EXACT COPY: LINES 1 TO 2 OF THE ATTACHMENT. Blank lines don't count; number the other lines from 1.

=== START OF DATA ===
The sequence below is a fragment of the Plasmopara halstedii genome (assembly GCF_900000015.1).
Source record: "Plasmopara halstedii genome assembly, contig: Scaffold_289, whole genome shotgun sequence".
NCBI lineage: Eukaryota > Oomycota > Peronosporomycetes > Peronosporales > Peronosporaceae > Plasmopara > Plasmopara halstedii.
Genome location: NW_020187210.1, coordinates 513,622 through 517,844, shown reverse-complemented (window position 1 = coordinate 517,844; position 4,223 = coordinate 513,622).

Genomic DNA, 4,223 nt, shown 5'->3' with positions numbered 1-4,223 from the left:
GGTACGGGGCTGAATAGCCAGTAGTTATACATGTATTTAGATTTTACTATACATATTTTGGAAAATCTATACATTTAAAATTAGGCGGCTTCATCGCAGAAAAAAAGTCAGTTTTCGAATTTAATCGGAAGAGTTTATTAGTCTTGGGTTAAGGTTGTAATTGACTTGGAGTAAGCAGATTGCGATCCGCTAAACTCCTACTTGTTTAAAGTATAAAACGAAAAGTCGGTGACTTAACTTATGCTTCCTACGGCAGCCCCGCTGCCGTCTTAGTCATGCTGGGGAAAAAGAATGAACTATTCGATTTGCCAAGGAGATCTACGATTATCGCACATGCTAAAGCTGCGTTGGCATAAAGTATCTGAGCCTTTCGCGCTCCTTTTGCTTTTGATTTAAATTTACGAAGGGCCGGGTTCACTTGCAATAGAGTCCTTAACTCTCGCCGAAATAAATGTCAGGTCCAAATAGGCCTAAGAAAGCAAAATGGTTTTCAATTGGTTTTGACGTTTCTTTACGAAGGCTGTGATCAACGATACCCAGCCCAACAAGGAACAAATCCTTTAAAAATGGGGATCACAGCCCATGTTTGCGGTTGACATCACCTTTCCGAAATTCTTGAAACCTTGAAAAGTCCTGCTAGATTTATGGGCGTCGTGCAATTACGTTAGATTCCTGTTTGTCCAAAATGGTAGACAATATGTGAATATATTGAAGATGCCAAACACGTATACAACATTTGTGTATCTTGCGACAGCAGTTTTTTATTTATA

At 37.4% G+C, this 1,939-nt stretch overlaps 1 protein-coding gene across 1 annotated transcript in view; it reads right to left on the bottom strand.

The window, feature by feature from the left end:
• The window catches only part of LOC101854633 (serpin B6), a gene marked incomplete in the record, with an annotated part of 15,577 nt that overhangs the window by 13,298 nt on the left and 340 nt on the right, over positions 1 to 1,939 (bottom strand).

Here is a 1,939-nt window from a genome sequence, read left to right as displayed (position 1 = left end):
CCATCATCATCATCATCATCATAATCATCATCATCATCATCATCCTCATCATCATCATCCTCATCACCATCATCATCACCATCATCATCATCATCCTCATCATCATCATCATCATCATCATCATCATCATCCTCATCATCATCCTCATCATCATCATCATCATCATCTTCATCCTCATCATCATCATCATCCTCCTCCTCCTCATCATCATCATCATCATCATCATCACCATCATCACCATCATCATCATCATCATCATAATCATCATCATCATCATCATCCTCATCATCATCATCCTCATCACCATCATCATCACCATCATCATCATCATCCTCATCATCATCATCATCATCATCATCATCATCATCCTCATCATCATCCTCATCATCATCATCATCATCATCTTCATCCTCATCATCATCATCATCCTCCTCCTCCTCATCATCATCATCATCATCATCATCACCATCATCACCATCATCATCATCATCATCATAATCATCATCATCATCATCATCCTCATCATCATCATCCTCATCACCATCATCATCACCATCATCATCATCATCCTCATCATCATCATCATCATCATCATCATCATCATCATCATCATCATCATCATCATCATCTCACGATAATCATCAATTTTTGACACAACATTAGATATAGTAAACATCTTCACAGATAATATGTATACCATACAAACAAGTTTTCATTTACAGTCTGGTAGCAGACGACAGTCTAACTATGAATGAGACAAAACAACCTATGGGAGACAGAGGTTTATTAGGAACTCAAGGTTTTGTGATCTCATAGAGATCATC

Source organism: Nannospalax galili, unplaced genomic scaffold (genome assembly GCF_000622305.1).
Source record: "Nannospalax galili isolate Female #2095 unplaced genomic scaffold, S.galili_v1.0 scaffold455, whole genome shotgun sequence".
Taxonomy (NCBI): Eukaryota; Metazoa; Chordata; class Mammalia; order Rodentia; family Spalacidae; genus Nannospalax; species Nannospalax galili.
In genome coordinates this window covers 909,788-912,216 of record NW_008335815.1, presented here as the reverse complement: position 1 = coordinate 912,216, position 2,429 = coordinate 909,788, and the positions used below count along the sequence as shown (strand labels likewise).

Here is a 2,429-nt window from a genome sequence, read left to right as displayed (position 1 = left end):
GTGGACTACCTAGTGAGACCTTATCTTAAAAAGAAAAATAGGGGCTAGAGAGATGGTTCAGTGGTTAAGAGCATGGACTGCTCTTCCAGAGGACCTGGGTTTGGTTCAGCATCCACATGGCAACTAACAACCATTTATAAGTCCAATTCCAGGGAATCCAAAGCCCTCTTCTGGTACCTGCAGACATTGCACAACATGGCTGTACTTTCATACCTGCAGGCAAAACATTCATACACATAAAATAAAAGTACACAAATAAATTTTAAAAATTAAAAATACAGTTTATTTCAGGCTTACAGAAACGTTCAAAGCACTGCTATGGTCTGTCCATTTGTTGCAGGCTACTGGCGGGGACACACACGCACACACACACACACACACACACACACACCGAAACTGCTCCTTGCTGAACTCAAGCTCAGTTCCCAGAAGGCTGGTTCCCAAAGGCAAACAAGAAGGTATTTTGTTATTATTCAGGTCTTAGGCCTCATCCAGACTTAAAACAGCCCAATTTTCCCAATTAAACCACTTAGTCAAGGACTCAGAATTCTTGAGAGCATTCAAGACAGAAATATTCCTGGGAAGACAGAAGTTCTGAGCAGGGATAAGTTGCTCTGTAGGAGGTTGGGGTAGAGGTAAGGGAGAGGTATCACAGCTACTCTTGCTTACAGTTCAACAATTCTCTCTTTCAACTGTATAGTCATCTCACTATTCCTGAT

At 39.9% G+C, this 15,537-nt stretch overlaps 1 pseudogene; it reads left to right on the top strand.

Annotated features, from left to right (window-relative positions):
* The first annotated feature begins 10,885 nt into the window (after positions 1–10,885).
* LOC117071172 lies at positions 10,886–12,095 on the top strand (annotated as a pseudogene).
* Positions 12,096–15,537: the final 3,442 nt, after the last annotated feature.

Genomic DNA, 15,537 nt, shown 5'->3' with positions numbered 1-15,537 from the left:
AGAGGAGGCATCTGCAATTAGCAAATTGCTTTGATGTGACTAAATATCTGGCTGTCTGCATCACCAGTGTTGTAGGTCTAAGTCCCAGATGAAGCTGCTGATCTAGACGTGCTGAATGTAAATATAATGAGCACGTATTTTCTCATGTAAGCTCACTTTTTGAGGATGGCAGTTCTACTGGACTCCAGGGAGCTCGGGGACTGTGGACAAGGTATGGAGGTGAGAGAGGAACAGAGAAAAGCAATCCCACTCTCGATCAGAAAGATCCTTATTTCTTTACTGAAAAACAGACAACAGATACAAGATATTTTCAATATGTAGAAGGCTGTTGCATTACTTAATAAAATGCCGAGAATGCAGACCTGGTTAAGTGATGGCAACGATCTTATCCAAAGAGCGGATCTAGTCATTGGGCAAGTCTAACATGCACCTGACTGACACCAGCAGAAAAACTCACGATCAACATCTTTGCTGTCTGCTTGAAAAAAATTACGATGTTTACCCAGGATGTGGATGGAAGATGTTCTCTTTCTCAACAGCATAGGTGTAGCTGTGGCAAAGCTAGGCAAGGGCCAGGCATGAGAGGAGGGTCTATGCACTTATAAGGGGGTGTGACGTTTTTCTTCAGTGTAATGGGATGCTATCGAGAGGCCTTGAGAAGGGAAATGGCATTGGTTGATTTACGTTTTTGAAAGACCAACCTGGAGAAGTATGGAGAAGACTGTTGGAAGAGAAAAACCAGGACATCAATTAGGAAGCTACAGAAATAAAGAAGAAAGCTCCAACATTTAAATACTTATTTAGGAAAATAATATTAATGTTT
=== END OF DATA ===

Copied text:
The sequence below is a fragment of the Plasmopara halstedii genome (assembly GCF_900000015.1).
Source record: "Plasmopara halstedii genome assembly, contig: Scaffold_289, whole genome shotgun sequence".